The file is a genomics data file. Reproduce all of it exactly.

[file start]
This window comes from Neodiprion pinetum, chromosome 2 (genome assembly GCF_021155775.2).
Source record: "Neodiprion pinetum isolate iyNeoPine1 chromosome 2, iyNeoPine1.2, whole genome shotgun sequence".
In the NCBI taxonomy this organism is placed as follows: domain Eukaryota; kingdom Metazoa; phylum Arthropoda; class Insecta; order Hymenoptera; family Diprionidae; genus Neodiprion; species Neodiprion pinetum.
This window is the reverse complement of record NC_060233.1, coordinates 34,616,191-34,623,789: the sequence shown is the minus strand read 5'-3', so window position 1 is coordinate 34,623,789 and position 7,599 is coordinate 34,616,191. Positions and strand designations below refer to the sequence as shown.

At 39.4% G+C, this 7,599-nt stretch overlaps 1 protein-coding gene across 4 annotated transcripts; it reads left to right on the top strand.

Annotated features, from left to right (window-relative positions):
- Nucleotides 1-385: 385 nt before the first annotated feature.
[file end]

This window comes from Neodiprion pinetum, chromosome 2 (genome assembly GCF_021155775.2).
Source record: "Neodiprion pinetum isolate iyNeoPine1 chromosome 2, iyNeoPine1.2, whole genome shotgun sequence".
In the NCBI taxonomy this organism is placed as follows: domain Eukaryota; kingdom Metazoa; phylum Arthropoda; class Insecta; order Hymenoptera; family Diprionidae; genus Neodiprion; species Neodiprion pinetum.
This window is the reverse complement of record NC_060233.1, coordinates 34,616,191-34,623,789: the sequence shown is the minus strand read 5'-3', so window position 1 is coordinate 34,623,789 and position 7,599 is coordinate 34,616,191. Positions and strand designations below refer to the sequence as shown.

At 39.4% G+C, this 7,599-nt stretch overlaps 1 protein-coding gene across 4 annotated transcripts; it reads left to right on the top strand.

Annotated features, from left to right (window-relative positions):
- Nucleotides 1-385: 385 nt before the first annotated feature.